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The designers also had to work around four columns bordering the foyer. Since ripping them out wasn’t an option, they called in artist Carol Pascale to faux-paint them a rich, dark walnut. Since the client preferred the walls neutral, artwork provides the color. “We needed to warm up the space,” says Viola-Kuttruff.

Original works by up-and-coming artists showcased in local spots like Ardmore’s Merritt Young Gallery join an original Picasso on the walls—but not all pieces are hanging. The sideboard was reserved for an unusual, red “light art” piece from the Wexler Gallery in Philadelphia. “Our client was very excited that we were introducing him to these new technologies married to art,” says Viola-Kuttruff.

The foyer features a sleek console table by JS Olivia in a beautiful Macassar Ebony wood. The designers wanted to make a statement with the cupola, so they commissioned Pascale to apply a lustrous silver-leaf finish, which is complemented by a three-tier chandelier with custom-made silk shades from Kay Lighting in Conshohocken.

“Before, when you first came into the house, you didn’t really notice the cupola, because nothing was drawing your eye up,” says Viola-Kuttruff. “Now, it’s something people stop to admire as they come in.”

In the dining area, a nondescript square glass tabletop is offset by a strikingly minimalist dark-walnut base with a stainless steel accent.A contemporary style also flows into the dining room. To make the space pop, Pascale was called on to faux-paint the tray ceiling bronze/metallic. “Dining spaces are about food and family,” says Viola-Kuttruff. “We wanted to bring a warmer, dressier feeling into the room, and the tray ceiling was the perfect start. It also helped to make it feel like the height of the ceiling was brought down.”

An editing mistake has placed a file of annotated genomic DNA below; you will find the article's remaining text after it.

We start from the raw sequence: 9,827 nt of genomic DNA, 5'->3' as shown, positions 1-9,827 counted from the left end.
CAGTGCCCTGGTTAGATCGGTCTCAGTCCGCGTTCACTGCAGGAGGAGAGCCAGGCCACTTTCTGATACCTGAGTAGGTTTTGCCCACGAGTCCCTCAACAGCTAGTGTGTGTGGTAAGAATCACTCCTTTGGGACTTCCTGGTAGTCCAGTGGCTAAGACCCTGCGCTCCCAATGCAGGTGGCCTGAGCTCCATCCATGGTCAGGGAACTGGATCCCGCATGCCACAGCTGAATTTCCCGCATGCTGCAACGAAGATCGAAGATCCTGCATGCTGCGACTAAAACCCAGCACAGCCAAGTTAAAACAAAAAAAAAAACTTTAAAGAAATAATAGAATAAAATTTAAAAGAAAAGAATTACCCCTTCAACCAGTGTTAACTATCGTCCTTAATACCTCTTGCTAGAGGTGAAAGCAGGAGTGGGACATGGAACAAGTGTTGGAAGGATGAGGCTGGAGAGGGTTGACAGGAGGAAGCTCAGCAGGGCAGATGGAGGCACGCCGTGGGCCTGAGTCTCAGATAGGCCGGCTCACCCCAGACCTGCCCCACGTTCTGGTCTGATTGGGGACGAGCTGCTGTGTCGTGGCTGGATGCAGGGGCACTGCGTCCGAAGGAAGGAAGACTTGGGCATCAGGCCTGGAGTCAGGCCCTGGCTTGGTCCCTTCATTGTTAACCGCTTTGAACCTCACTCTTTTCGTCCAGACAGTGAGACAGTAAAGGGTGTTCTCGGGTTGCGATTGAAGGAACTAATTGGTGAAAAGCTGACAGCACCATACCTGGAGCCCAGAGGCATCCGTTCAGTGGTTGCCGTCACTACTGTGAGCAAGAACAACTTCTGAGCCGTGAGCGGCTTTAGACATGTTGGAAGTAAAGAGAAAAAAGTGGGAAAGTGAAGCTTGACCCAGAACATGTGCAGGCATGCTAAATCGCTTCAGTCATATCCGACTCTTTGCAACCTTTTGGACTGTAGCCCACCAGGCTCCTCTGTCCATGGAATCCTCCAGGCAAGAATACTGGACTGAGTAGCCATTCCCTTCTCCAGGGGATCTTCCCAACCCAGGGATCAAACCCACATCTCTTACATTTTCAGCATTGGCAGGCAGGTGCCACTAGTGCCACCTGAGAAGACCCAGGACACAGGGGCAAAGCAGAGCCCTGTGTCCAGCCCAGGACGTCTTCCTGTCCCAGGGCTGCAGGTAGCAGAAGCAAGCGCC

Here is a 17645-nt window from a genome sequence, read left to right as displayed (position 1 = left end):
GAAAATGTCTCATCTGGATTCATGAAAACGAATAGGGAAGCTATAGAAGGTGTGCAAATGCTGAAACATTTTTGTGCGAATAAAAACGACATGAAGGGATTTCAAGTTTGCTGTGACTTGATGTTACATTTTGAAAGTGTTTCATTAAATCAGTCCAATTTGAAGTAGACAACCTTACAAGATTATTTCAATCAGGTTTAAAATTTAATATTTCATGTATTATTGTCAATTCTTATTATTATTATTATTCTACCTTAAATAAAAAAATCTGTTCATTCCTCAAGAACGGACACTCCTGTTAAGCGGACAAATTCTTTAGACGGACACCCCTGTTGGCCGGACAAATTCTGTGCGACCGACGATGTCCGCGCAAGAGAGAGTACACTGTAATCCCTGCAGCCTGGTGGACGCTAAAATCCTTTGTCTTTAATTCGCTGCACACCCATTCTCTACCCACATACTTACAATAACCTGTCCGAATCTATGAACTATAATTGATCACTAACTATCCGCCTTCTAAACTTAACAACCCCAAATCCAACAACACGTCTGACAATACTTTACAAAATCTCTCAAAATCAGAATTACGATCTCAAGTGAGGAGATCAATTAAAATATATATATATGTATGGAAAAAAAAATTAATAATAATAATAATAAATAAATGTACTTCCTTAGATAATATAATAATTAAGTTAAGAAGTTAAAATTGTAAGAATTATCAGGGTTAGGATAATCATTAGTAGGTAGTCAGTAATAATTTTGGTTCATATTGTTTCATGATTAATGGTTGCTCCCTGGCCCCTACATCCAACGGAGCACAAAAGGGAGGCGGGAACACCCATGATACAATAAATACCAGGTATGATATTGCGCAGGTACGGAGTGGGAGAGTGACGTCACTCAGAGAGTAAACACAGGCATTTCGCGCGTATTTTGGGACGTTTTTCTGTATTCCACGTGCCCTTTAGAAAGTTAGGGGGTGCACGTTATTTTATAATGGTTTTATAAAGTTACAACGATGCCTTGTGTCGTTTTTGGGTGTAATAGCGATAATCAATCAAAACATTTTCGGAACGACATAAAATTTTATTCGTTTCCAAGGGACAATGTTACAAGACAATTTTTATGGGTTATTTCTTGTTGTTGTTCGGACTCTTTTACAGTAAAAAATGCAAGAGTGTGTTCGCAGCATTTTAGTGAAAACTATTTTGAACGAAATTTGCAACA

The designers kept the square glass top from the existing dining room table and designed a simple dark-walnut base with a stainless steel accent. “Round or square tables are really nice for the dining experience,” says Ruben.

For the utmost comfort, the pair chose armless upholstered chairs in a textured chenille fabric. “We were able to fit eight chairs easily around the table,” says Viola-Kuttruff. “We wanted guests to feel relaxed during and after dinner.”

The polished nickel chandelier with six small silk shades came from a New York showroom, and two existing corner cabinets with large, built-in mirrors received new anigre-wood fronts with dark-walnut borders. Spotlights above the cabinets help brighten the dark corners.

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Viola-Kuttruff and Ruben were also charged with bringing a more masculine vibe to the master bath. “Bathrooms are oftentimes a challenge because of their size—and this bathroom was no exception,” says Viola-Kuttruff.

New amenities include a small, mounted flat-screen TV, a shaving mirror and a telephone by the toilet. The custom-made dark-walnut cabinet benefits from nickel hardware and a limestone counter. The blacksplash’s small, oval matte-finish glass tiles were also used on the floor of the shower. The list of high-end materials was rounded out by honed limestone on the bathroom floor.

“The client allowed us to do more cutting-edge design than your typical Main Line home,” says Viola-Kuttruff of the project. “Some men fall into the ‘old-boy library look.’”

But not this client. “The combination of the three of us together worked out really well,” says Ruben.

The client agrees.

“I wanted a contemporary yet sophisticated environment that pulled in many different elements and materials—and we accomplished this,” he says. “A space should take you away from your normal life environments and make you feel like you want to stay in that environment.”

Finally, our bachelor has a home that tells a story about the person who lives there. And the story is his.

Interior Design: Viola Interior Design, Maria Viola-Kuttruff, Merion Station, (610) 664-4024,; Debra Ruben, Berwyn, (610) 220-3924
Decorative Painter: Cave Painting, Fine Decorative Painting and Murals, Carol Pascale, Media; (610) 892-9309,
Woodworker: Bergs Craftsmanship in Wood, Dan Berg, Mohnton; (800) 856-7095,
Cabinetmaker: A Cabinet Affair, Ralph Juliana, Phoenixville, (610) 935-2260

Our Best of the Main Line Elimination Ballot is open through February 22!